East Providence High School - Crimson Yearbook (East Providence, RI)

 - Class of 1927

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East Providence High School - Crimson Yearbook (East Providence, RI) online yearbook collection, 1927 Edition, Cover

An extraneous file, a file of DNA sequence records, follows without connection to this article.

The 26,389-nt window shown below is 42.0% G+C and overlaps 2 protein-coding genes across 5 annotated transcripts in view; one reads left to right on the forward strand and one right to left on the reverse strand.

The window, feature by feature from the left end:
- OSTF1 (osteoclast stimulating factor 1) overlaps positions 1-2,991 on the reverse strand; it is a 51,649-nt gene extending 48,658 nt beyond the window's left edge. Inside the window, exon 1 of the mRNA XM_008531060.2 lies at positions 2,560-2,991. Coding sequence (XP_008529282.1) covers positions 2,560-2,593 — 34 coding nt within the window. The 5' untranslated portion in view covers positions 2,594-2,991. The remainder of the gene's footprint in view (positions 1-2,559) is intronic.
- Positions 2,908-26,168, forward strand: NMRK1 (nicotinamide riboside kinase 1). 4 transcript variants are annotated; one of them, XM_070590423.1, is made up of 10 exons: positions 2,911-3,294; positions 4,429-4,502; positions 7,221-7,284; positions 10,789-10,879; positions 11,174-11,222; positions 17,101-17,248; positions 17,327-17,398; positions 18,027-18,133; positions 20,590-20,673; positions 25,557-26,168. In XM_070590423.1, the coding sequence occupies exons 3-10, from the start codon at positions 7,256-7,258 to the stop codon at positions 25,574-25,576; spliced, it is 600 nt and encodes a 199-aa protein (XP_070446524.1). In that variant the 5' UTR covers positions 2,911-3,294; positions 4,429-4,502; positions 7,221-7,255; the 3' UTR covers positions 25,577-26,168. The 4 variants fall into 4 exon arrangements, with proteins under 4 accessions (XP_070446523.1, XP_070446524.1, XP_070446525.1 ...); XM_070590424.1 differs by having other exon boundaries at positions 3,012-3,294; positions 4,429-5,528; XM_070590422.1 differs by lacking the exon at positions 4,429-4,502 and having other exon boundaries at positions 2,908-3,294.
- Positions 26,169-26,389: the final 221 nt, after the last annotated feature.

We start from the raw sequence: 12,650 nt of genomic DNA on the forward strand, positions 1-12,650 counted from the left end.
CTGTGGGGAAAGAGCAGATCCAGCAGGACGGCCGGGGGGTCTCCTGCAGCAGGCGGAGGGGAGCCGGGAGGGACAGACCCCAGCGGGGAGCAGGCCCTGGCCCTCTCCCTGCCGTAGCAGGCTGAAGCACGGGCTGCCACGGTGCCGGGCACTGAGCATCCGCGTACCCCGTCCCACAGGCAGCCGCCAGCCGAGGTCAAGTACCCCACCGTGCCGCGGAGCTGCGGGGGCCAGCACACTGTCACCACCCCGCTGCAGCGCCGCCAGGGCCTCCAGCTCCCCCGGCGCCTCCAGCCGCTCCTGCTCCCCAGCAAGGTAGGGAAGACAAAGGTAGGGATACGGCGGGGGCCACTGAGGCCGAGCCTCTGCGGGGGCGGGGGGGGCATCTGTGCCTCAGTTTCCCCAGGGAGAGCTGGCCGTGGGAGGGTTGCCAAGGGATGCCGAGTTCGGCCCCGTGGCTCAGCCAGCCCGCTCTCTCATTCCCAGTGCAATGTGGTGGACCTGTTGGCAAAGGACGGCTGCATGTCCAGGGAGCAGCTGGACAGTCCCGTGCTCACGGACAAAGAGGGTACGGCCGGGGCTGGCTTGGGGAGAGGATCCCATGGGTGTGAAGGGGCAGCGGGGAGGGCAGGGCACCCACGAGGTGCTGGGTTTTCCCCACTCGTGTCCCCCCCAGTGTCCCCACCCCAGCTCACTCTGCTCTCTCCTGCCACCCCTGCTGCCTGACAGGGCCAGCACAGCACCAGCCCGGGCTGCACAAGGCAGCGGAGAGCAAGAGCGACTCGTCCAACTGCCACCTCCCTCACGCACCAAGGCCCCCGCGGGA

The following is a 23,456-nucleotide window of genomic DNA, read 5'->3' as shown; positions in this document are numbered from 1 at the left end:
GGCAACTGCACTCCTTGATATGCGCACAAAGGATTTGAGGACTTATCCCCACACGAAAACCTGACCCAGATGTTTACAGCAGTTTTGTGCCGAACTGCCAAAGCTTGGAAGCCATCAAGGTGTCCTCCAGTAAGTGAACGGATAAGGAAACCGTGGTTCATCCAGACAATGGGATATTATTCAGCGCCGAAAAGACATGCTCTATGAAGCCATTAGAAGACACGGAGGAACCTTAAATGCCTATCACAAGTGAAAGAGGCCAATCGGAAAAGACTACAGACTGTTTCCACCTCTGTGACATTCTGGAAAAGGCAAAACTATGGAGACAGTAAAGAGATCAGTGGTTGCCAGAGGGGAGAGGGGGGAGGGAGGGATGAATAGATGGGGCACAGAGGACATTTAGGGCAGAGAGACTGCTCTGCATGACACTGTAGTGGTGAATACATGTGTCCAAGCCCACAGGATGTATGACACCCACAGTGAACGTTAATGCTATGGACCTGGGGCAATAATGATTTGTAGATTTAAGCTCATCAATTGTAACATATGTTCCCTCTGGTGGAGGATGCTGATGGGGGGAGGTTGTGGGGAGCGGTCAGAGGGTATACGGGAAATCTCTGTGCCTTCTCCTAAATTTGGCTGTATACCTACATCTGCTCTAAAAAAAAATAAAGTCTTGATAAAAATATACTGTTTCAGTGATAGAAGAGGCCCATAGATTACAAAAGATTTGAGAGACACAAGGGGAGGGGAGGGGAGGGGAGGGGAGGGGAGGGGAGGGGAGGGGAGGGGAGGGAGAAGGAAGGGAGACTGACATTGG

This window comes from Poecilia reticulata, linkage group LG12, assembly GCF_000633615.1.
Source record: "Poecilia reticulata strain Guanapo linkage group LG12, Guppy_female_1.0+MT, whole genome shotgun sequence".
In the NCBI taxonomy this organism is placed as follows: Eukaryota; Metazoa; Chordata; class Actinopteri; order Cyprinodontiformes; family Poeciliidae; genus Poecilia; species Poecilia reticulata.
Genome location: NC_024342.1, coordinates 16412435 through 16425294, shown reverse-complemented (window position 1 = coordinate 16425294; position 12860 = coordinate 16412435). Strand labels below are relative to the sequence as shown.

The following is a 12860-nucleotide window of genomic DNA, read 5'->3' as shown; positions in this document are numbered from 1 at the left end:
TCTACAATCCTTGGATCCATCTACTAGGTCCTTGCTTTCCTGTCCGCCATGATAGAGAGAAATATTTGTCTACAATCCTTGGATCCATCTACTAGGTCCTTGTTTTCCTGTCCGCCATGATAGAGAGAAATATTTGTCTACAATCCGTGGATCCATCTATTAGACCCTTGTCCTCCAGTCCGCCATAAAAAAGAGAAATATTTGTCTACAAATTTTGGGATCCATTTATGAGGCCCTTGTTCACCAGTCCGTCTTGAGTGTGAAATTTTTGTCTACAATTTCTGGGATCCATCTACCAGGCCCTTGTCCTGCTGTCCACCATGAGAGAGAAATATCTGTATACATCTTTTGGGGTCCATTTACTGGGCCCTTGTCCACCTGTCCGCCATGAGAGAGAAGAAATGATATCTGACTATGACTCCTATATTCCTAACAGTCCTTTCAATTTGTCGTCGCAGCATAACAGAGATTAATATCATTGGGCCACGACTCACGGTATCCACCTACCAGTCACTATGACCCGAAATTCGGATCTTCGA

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Text from Pages 1 - 116 of the 1927 volume: